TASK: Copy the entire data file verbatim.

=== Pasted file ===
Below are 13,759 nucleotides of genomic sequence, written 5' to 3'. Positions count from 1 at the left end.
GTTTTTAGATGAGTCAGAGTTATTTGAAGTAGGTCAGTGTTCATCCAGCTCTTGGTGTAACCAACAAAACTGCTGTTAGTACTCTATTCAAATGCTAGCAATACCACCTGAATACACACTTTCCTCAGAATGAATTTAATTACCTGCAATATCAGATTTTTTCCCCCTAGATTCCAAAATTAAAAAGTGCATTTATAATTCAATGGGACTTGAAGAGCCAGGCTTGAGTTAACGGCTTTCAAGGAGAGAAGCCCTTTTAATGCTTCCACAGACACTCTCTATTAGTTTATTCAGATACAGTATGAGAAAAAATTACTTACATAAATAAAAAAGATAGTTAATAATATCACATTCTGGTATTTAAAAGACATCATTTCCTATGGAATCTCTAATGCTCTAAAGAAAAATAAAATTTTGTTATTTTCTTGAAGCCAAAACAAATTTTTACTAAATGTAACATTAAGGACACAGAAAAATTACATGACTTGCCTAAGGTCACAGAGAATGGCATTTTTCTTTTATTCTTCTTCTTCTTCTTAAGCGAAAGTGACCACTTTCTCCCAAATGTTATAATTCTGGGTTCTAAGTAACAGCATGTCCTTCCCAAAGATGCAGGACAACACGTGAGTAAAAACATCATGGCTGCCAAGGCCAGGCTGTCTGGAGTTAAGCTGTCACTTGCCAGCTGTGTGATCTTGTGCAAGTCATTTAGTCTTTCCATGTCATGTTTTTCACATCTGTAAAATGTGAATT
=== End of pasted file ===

Below are 13,759 nucleotides of genomic sequence, written 5' to 3'. Positions count from 1 at the left end.
GTTTTTAGATGAGTCAGAGTTATTTGAAGTAGGTCAGTGTTCATCCAGCTCTTGGTGTAACCAACAAAACTGCTGTTAGTACTCTATTCAAATGCTAGCAATACCACCTGAATACACACTTTCCTCAGAATGAATTTAATTACCTGCAATATCAGATTTTTTCCCCCTAGATTCCAAAATTAAAAAGTGCATTTATAATTCAATGGGACTTGAAGAGCCAGGCTTGAGTTAACGGCTTTCAAGGAGAGAAGCCCTTTTAATGCTTCCACAGACACTCTCTATTAGTTTATTCAGATACAGTATGAGAAAAAATTACTTACATAAATAAAAAAGATAGTTAATAATATCACATTCTGGTATTTAAAAGACATCATTTCCTATGGAATCTCTAATGCTCTAAAGAAAAATAAAATTTTGTTATTTTCTTGAAGCCAAAACAAATTTTTACTAAATGTAACATTAAGGACACAGAAAAATTACATGACTTGCCTAAGGTCACAGAGAATGGCATTTTTCTTTTATTCTTCTTCTTCTTCTTAAGCGAAAGTGACCACTTTCTCCCAAATGTTATAATTCTGGGTTCTAAGTAACAGCATGTCCTTCCCAAAGATGCAGGACAACACGTGAGTAAAAACATCATGGCTGCCAAGGCCAGGCTGTCTGGAGTTAAGCTGTCACTTGCCAGCTGTGTGATCTTGTGCAAGTCATTTAGTCTTTCCATGTCATGTTTTTCACATCTGTAAAATGTGAATT